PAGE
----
How Can We Feed the World Without Overwhelming the Planet?

Sustainable Development Goal (SDG) 2 calls for ending hunger, achieving food security and improved nutrition, and promoting sustainable agriculture. The environmental challenges posed by agriculture are however massive, and many fear that they will only become more pressing as we try to meet the growing need for food worldwide. International Institute for Applied Systems Analysis (IIASA) researchers and colleagues from Japan propose alternative hunger eradication strategies that will not compromise environmental protection.

Despite encouraging progress made in reducing the number of people that go hungry worldwide, one in nine people remain undernourished, more than 30 million children under the age of five are dangerously underweight, and poor nutrition is responsible for the deaths of nearly 3.1 million children under five each year. Across the globe, an estimated 821 million people were undernourished in 2017, and by 2050, the world will likely have two billion more mouths to feed. One approach to meeting the dietary needs of a rapidly growing world population is by increasing food production through agricultural intensification and expansion. This will however inevitably have negative effects on the environment such as air and water pollution, biodiversity loss, and increased greenhouse gas emissions. At the same time, it is well known that hunger is much more a result of unequal access to food across populations, even within single countries where undernourishment often coexists with obesity, rather than lack of agricultural production overall. This fact is however too often forgotten when hunger eradication strategies are being considered.

In their study published in the journal Nature Sustainability, IIASA researchers collaborated with colleagues from Ritsumeikan University and the National Institute for Environmental Studies (NIES) in Japan to explore different ways to end hunger by reducing the inequalities in access to food rather than increasing agricultural production, thus reducing the potential conflicts with environmental protection.

The first alternative hunger eradication strategy explored in the study, focuses exclusively on bridging the nutrition gap of the undernourished population, which can be realized through targeted government support in the short-term. Such a strategy would include food and nutrition programs that provide food in-kind transfers, school-feeding programs, vouchers for food, income support programs, and safety-nets, without the need to wait for economic growth. This more immediate strategy is termed, support-led security. In this scenario, eradicating hunger by 2030, means providing sufficient food to an additional 410 million people who would otherwise remain undernourished under a business as usual scenario. When focusing on the undernourished only, the additional global agricultural production necessary would only be 3%, with corresponding limited negative effects on the environment.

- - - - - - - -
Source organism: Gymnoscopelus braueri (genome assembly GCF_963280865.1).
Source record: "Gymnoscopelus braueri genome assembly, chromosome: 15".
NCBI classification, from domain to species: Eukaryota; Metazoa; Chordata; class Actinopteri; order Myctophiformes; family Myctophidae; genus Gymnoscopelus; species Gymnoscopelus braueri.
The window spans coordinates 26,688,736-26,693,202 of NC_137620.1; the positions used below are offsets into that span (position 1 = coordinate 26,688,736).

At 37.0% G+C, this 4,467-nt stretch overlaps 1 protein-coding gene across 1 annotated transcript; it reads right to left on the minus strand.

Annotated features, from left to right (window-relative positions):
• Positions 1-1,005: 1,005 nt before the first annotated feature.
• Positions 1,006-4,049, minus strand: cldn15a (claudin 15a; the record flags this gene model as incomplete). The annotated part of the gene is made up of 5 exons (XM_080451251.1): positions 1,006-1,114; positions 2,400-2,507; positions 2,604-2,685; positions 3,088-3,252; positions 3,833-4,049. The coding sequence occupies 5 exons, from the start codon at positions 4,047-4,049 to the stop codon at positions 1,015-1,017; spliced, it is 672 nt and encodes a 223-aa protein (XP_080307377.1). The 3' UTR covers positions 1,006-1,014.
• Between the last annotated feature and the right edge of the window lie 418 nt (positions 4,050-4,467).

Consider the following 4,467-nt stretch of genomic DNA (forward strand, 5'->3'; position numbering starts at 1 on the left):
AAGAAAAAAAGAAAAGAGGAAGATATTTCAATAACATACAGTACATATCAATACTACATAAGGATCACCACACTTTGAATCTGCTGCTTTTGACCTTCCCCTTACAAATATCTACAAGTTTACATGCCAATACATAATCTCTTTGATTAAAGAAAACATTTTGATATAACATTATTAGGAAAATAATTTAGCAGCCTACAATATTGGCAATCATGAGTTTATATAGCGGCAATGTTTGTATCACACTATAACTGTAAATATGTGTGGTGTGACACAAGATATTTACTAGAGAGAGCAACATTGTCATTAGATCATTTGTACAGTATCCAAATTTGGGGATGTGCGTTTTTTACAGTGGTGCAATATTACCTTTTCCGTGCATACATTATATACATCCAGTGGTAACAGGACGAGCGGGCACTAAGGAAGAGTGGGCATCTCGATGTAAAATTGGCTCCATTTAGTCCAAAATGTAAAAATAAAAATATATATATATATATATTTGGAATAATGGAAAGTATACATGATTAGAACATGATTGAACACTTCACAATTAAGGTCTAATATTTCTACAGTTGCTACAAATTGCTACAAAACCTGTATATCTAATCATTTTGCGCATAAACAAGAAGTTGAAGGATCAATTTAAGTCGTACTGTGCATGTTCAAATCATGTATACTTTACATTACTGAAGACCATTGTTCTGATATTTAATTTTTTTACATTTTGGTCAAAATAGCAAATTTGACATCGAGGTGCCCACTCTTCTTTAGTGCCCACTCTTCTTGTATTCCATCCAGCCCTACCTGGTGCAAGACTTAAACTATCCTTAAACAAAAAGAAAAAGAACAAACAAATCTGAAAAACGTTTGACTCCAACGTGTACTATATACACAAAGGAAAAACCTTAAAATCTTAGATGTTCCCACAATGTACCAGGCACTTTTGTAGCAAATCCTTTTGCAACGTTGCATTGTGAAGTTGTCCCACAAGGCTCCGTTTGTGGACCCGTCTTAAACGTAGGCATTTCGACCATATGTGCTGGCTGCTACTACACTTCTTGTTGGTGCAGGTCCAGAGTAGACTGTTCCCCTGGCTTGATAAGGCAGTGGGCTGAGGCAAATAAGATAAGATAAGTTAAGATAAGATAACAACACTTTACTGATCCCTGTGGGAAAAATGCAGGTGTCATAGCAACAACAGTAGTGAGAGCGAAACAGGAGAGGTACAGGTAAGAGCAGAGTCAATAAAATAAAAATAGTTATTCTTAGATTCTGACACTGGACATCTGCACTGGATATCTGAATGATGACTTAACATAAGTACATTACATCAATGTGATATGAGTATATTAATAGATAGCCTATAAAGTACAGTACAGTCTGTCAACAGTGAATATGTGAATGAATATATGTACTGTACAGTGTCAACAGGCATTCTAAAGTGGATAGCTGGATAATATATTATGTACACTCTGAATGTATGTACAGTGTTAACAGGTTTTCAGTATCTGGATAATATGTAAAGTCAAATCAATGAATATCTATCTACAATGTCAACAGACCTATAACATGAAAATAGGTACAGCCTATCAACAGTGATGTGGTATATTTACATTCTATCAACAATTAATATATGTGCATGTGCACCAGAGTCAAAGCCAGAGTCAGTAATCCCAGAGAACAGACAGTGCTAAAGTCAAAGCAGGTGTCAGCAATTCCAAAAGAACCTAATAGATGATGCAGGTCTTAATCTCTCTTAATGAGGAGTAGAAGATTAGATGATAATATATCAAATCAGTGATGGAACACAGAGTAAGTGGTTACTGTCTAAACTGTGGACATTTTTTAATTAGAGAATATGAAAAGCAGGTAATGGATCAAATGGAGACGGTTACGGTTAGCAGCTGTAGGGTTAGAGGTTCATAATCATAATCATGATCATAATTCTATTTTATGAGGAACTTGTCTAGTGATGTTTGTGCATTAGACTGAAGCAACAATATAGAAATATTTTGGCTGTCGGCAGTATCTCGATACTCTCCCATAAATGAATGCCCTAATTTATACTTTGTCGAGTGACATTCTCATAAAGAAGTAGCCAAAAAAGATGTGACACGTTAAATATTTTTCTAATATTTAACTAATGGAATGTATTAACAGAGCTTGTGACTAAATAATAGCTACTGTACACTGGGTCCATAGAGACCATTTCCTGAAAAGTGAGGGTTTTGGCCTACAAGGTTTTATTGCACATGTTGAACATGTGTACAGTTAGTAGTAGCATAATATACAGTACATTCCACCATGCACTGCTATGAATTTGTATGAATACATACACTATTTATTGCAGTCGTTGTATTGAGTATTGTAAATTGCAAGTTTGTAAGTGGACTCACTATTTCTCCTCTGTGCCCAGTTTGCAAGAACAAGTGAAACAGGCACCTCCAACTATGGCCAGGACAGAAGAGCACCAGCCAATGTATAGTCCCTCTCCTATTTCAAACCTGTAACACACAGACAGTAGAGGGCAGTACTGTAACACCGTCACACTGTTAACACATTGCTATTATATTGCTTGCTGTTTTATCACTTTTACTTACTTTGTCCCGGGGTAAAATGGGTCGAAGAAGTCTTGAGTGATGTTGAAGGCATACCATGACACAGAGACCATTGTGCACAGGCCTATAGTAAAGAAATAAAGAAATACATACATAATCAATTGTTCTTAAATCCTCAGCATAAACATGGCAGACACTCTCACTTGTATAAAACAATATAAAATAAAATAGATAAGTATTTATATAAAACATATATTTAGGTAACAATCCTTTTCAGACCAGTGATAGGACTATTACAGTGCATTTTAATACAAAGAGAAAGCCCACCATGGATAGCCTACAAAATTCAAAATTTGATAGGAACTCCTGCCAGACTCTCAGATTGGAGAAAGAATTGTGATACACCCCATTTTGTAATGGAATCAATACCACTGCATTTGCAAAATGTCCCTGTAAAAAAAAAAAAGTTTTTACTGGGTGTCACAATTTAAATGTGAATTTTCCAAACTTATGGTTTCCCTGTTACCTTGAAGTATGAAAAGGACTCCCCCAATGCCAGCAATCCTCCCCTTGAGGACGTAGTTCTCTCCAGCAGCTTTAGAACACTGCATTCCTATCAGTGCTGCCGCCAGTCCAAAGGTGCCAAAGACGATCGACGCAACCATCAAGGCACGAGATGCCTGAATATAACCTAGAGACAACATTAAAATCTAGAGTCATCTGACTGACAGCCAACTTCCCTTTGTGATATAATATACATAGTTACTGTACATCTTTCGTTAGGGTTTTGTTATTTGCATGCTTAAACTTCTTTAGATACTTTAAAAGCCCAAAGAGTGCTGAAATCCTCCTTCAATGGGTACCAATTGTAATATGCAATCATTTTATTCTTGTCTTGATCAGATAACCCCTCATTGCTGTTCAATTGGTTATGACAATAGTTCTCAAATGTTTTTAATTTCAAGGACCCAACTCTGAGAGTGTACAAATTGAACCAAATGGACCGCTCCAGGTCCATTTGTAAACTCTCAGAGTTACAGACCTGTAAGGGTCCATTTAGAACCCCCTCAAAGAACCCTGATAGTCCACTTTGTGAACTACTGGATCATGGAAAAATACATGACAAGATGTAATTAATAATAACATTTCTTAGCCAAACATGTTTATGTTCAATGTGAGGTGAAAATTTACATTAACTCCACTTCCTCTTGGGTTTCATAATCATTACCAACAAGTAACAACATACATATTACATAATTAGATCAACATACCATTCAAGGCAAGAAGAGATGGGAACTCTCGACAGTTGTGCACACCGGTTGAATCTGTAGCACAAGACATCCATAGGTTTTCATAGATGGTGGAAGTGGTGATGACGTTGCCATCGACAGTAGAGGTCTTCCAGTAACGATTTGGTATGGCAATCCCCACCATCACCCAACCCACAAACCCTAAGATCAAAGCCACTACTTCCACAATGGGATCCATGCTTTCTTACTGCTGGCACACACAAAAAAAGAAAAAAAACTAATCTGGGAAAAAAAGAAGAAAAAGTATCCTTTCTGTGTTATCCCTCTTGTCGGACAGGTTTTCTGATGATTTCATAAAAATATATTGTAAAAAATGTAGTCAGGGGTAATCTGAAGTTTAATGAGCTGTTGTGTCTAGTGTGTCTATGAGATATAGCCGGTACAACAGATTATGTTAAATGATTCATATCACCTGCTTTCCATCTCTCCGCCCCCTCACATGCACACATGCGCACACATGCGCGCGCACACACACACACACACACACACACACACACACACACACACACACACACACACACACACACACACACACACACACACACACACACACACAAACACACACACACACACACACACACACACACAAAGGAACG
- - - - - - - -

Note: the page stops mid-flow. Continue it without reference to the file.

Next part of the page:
These negligible effects are in strong contrast with an alternative scenario, where hunger eradication is achieved through a general increase in food consumption typically associated with sustained economic growth leading not only to a reduction in the prevalence of undernourishment, but also to an increase in over-consumption. Apart from the fact that such a strategy would not allow the timely achievement of SDG2 (2030), as many decades of economic growth would be necessary, it would require a seven times higher (+20%) growth in food production. This would in turn require 48 Mha of additional agricultural land and also increase greenhouse gas emissions by 550 Mt CO2eq/year in 2030.

“This paper demonstrates that providing enough food to the undernourished requires an only marginal increase in overall agricultural production and thus also has very limited trade-offs with the environment. Undernourishment is indeed not a problem of agricultural production capacity but of the current economic and political system. This means that there are no good excuses not to tackle it,” says Center Head for Environmental Resources Development and Deputy Program Director of the Ecosystems Services and Management Program at IIASA, Petr Havlik, who is one of the authors of the study.

Additional analysis shows that if equity of food distribution is accompanied by a reduction in over-consumption and food waste, as well as improved agricultural intensification, undernutrition can be eradicated while at the same time reducing agricultural production, thus leading to multiple benefits for environmental sustainability.

“The required amount of food for hunger eradication and the negative impacts on the environment are much reduced by combining hunger eradication with improved equity in food distribution such as reduced food waste and over-consumption, together with agricultural research and development to increase crop yields in developing regions,” says study lead-author Tomoko Hasegawa, a researcher at IIASA, Ritsumeikan University and NIES. “Our research shows that to achieve multiple goals, only one policy is not enough. We need to combine different policies to avoid unintended negative impacts on others. This implies that to end hunger without pressuring the environment, we need not only policies that address hunger, but also policies related to food waste and over-consumption, as well as ones related to agricultural research and development to increase crop yields in developing regions.”

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